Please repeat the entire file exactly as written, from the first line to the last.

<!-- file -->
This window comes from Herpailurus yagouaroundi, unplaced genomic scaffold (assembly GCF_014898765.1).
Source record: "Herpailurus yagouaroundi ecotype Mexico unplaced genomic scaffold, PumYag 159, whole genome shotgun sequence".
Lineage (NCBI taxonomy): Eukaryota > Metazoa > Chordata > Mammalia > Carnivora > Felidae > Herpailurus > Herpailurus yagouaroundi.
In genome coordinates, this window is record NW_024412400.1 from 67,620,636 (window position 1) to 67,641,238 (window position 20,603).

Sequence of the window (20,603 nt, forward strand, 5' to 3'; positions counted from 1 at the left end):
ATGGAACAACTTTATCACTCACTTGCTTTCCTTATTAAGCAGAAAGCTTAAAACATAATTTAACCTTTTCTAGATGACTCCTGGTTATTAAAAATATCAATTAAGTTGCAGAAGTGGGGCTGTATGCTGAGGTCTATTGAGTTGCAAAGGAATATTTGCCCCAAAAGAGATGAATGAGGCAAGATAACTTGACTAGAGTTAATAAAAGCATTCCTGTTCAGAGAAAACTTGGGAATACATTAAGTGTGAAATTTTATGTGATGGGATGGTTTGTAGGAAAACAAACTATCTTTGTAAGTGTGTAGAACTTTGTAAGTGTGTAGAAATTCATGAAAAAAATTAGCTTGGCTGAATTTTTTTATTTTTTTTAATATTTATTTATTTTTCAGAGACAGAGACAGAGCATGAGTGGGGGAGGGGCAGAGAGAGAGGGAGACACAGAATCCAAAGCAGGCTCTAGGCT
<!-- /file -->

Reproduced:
This window comes from Herpailurus yagouaroundi, unplaced genomic scaffold (assembly GCF_014898765.1).
Source record: "Herpailurus yagouaroundi ecotype Mexico unplaced genomic scaffold, PumYag 159, whole genome shotgun sequence".
Lineage (NCBI taxonomy): Eukaryota > Metazoa > Chordata > Mammalia > Carnivora > Felidae > Herpailurus > Herpailurus yagouaroundi.
In genome coordinates, this window is record NW_024412400.1 from 67,620,636 (window position 1) to 67,641,238 (window position 20,603).

Sequence of the window (20,603 nt, forward strand, 5' to 3'; positions counted from 1 at the left end):
ATGGAACAACTTTATCACTCACTTGCTTTCCTTATTAAGCAGAAAGCTTAAAACATAATTTAACCTTTTCTAGATGACTCCTGGTTATTAAAAATATCAATTAAGTTGCAGAAGTGGGGCTGTATGCTGAGGTCTATTGAGTTGCAAAGGAATATTTGCCCCAAAAGAGATGAATGAGGCAAGATAACTTGACTAGAGTTAATAAAAGCATTCCTGTTCAGAGAAAACTTGGGAATACATTAAGTGTGAAATTTTATGTGATGGGATGGTTTGTAGGAAAACAAACTATCTTTGTAAGTGTGTAGAACTTTGTAAGTGTGTAGAAATTCATGAAAAAAATTAGCTTGGCTGAATTTTTTTATTTTTTTTAATATTTATTTATTTTTCAGAGACAGAGACAGAGCATGAGTGGGGGAGGGGCAGAGAGAGAGGGAGACACAGAATCCAAAGCAGGCTCTAGGCT